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Systemic lupus erythematosus in African-American women: immune cognitive modules, autoimmune disease, and pathogenic social hierarchy

Wallace, Rodrick (2003) Systemic lupus erythematosus in African-American women: immune cognitive modules, autoimmune disease, and pathogenic social hierarchy. [Preprint]

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Abstract

Examining elevated rates of systemic lupus erythematosus in African-American women from the perspective of the emerging theory of immune cognition suggests the disease constitutes an internalized physiological image of external patterns of psychosocial stress, a 'pathogenic social hierarchy' involving the synergism of racism and gender discrimination. The disorder represents the punctuated resetting of 'normal' immune self-image to a self-attacking 'excited' state, a process formally analogous to models of punctuated equilibrium in evolutionary theory. We speculate that this punctuated onset takes place in the context of an immunological 'cognitive module' similar to what has been proposed by evolutionary psychologists for the human mind. We discuss the broader implications of a high rate of this disorder within a marginalized population, finding it to be a leading indicator for phenomena likely to entrain powerful subgroups into a larger pattern of embedding pathology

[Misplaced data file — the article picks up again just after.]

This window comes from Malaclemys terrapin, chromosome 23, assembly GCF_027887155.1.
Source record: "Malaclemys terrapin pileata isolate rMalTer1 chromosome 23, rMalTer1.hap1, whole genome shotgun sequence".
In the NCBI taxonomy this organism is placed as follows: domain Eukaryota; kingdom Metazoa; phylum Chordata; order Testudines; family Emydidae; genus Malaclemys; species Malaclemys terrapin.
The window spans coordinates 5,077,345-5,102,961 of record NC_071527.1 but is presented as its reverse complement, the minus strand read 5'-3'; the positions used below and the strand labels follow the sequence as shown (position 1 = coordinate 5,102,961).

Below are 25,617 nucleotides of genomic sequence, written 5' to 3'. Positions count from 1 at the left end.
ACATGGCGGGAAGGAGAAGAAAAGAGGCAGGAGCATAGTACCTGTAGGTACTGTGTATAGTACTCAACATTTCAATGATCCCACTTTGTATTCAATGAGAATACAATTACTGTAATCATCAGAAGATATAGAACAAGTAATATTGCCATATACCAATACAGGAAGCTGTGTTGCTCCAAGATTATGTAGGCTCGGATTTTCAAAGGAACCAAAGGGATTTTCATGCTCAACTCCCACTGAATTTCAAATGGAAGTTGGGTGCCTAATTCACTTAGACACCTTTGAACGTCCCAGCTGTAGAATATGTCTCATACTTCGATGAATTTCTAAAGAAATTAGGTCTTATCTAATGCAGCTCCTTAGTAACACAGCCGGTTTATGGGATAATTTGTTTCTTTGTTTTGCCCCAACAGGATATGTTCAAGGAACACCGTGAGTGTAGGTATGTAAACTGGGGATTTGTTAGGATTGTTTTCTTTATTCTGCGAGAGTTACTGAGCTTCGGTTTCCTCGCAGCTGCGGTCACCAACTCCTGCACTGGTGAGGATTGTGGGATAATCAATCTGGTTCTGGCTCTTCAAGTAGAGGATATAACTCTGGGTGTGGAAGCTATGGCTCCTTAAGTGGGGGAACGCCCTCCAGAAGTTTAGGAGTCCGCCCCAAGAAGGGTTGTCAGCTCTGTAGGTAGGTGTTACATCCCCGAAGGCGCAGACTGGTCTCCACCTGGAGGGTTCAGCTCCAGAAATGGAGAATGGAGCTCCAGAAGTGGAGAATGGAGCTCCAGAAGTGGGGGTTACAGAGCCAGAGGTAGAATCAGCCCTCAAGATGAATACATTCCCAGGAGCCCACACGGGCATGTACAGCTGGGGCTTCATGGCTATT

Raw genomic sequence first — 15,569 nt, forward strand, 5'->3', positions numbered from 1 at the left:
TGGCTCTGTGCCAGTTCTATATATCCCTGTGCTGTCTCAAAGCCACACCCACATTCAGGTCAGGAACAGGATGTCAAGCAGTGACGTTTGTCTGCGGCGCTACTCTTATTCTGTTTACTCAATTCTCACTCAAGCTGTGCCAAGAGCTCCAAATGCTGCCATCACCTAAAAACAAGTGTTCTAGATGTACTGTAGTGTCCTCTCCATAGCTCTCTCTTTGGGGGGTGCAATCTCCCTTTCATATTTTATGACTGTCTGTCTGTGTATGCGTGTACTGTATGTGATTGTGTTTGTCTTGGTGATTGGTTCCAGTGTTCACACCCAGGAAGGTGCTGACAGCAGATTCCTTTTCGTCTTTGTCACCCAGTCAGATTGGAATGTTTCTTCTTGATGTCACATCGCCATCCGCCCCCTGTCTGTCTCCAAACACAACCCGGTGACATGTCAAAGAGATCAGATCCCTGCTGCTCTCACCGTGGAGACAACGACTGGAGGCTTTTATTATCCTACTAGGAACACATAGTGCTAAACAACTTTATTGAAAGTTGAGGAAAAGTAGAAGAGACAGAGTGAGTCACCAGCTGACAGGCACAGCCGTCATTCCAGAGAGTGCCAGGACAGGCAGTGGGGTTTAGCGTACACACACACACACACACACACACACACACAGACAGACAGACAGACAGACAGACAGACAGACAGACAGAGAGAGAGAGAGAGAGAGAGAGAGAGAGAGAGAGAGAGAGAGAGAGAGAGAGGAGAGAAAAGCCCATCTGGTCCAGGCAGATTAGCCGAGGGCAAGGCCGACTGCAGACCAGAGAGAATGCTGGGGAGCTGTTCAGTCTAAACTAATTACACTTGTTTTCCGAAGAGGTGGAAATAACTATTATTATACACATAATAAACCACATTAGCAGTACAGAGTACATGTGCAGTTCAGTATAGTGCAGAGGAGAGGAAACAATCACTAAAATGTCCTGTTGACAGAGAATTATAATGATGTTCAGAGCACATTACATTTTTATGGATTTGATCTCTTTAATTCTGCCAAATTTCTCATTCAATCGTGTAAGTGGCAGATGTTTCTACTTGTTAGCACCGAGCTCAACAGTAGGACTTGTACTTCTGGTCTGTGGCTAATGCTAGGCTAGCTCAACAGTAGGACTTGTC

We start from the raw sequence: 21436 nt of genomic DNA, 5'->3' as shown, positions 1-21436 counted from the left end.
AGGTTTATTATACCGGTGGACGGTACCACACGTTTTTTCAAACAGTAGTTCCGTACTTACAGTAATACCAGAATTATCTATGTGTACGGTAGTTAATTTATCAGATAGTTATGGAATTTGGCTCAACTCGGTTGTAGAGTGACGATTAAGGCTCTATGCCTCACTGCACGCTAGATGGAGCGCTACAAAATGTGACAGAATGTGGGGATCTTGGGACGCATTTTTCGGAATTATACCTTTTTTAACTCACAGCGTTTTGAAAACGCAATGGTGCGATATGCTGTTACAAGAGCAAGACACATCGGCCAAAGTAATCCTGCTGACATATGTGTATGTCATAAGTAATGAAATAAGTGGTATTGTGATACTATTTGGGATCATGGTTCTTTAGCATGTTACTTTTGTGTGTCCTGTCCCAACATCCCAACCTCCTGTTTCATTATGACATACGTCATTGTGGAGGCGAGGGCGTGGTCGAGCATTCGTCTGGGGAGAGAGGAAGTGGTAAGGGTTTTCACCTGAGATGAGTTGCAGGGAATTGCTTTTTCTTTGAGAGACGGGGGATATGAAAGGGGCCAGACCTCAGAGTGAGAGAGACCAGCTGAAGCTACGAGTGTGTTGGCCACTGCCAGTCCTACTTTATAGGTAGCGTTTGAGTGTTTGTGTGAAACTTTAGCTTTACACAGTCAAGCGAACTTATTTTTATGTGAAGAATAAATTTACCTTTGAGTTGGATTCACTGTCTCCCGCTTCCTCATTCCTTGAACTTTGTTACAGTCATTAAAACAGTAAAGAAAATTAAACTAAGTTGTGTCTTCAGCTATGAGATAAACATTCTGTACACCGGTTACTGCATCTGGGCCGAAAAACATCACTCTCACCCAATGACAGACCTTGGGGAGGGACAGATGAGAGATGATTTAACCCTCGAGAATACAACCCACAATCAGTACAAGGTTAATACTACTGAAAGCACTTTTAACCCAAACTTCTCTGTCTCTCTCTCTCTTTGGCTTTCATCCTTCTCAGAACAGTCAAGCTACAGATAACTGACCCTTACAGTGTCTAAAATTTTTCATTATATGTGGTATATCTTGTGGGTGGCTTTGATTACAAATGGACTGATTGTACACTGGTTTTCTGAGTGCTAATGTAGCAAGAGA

Item Type:Preprint
Keywords:chronic inflammation, circadian cycle, cognitive module, immune cognition, lupus, racism, social hierarchy
Subjects:Biology > Theoretical Biology
ID Code:2684
Deposited By:Wallace, Rodrick
Deposited On:03 Jan 2003
Last Modified:11 Mar 2011 08:55

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